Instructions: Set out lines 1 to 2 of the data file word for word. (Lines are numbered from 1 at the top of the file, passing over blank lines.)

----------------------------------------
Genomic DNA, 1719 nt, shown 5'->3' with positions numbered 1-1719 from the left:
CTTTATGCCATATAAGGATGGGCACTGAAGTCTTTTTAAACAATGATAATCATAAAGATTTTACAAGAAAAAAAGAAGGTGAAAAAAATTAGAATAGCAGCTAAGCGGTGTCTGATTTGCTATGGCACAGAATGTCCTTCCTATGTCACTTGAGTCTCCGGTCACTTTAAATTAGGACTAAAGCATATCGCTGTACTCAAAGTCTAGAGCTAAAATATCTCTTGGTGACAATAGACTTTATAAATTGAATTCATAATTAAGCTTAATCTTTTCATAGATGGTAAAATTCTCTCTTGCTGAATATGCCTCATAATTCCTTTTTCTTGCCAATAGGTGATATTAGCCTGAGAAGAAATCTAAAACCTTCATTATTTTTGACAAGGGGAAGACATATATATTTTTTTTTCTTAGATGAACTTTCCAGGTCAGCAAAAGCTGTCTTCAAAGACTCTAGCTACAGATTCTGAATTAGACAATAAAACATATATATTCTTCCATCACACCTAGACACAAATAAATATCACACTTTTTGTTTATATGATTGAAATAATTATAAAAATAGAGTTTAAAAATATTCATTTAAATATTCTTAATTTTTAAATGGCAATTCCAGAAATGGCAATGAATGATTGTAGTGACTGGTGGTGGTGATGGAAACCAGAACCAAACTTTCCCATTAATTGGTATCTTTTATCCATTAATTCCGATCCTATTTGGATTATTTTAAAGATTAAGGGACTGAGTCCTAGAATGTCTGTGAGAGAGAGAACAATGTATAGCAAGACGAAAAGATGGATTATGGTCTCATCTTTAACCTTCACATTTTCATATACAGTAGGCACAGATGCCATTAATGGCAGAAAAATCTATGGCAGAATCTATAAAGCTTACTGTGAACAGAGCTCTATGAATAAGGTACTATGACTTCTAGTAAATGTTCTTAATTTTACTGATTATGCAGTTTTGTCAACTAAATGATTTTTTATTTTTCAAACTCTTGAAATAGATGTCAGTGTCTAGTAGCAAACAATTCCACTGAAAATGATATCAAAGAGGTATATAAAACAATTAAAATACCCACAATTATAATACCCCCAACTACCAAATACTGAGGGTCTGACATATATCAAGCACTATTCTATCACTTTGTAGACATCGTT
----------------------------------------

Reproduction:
Genomic DNA, 1719 nt, shown 5'->3' with positions numbered 1-1719 from the left:
CTTTATGCCATATAAGGATGGGCACTGAAGTCTTTTTAAACAATGATAATCATAAAGATTTTACAAGAAAAAAAGAAGGTGAAAAAAATTAGAATAGCAGCTAAGCGGTGTCTGATTTGCTATGGCACAGAATGTCCTTCCTATGTCACTTGAGTCTCCGGTCACTTTAAATTAGGACTAAAGCATATCGCTGTACTCAAAGTCTAGAGCTAAAATATCTCTTGGTGACAATAGACTTTATAAATTGAATTCATAATTAAGCTTAATCTTTTCATAGATGGTAAAATTCTCTCTTGCTGAATATGCCTCATAATTCCTTTTTCTTGCCAATAGGTGATATTAGCCTGAGAAGAAATCTAAAACCTTCATTATTTTTGACAAGGGGAAGACATATATATTTTTTTTTCTTAGATGAACTTTCCAGGTCAGCAAAAGCTGTCTTCAAAGACTCTAGCTACAGATTCTGAATTAGACAATAAAACATATATATTCTTCCATCACACCTAGACACAAATAAATATCACACTTTTTGTTTATATGATTGAAATAATTATAAAAATAGAGTTTAAAAATATTCATTTAAATATTCTTAATTTTTAAATGGCAATTCCAGAAATGGCAATGAATGATTGTAGTGACTGGTGGTGGTGATGGAAACCAGAACCAAACTTTCCCATTAATTGGTATCTTTTATCCATTAATTCCGATCCTATTTGGATTATTTTAAAGATTAAGGGACTGAGTCCTAGAATGTCTGTGAGAGAGAGAACAATGTATAGCAAGACGAAAAGATGGATTATGGTCTCATCTTTAACCTTCACATTTTCATATACAGTAGGCACAGATGCCATTAATGGCAGAAAAATCTATGGCAGAATCTATAAAGCTTACTGTGAACAGAGCTCTATGAATAAGGTACTATGACTTCTAGTAAATGTTCTTAATTTTACTGATTATGCAGTTTTGTCAACTAAATGATTTTTTATTTTTCAAACTCTTGAAATAGATGTCAGTGTCTAGTAGCAAACAATTCCACTGAAAATGATATCAAAGAGGTATATAAAACAATTAAAATACCCACAATTATAATACCCCCAACTACCAAATACTGAGGGTCTGACATATATCAAGCACTATTCTATCACTTTGTAGACATCGTT